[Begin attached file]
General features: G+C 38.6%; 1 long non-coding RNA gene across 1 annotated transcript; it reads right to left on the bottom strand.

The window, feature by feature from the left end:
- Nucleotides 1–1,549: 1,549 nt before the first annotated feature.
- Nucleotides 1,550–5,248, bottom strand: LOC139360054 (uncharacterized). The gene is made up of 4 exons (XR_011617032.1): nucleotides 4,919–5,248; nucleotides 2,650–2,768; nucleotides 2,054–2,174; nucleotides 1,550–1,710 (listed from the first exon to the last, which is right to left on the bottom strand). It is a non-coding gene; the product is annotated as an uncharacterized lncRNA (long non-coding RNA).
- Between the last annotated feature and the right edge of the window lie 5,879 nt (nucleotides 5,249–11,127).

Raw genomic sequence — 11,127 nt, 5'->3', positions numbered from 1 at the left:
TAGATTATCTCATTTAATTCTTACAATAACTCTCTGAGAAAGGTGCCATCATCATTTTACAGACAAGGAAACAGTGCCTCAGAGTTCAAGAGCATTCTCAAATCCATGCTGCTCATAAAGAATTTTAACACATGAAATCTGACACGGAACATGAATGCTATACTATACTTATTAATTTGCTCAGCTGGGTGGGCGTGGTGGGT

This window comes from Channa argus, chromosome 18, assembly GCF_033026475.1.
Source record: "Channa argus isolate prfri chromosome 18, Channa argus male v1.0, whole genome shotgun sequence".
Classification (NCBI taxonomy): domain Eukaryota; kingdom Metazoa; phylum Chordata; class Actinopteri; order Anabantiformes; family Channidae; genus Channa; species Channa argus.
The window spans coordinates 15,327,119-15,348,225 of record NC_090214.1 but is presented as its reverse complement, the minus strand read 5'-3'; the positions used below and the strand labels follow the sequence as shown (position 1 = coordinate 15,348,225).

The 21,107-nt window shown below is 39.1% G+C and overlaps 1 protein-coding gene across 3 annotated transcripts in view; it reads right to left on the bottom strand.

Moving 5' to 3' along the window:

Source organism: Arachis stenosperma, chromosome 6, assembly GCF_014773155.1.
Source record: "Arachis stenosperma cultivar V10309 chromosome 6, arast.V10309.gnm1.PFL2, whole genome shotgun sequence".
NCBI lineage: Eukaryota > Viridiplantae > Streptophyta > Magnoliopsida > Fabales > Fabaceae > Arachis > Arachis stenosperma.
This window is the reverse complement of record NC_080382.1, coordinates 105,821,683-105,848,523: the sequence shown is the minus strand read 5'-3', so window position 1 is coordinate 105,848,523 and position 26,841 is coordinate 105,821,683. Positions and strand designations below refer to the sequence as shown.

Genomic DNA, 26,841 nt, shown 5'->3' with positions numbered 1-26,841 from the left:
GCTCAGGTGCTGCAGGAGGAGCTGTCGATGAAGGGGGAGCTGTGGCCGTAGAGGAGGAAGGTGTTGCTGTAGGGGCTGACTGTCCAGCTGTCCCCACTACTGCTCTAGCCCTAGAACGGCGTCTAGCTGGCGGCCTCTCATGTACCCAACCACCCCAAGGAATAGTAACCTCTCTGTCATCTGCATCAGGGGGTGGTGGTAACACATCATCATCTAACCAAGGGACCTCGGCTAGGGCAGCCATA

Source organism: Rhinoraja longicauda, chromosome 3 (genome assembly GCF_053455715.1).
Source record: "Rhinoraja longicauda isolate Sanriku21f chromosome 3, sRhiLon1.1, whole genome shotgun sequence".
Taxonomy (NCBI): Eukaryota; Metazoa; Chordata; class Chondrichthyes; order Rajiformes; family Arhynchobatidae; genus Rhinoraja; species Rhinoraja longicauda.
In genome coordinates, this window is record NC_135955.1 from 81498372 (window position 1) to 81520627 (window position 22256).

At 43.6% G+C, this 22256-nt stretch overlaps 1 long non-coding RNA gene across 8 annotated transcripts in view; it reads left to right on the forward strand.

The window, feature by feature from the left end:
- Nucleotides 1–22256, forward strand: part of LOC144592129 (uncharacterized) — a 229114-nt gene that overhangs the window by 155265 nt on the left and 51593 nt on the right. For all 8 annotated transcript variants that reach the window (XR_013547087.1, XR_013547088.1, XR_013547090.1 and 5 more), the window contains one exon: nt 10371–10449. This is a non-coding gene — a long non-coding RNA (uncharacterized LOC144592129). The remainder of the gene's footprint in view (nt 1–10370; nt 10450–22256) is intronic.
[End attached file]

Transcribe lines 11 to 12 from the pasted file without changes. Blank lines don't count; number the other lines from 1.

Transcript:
The window spans coordinates 15,327,119-15,348,225 of record NC_090214.1 but is presented as its reverse complement, the minus strand read 5'-3'; the positions used below and the strand labels follow the sequence as shown (position 1 = coordinate 15,348,225).

The 21,107-nt window shown below is 39.1% G+C and overlaps 1 protein-coding gene across 3 annotated transcripts in view; it reads right to left on the bottom strand.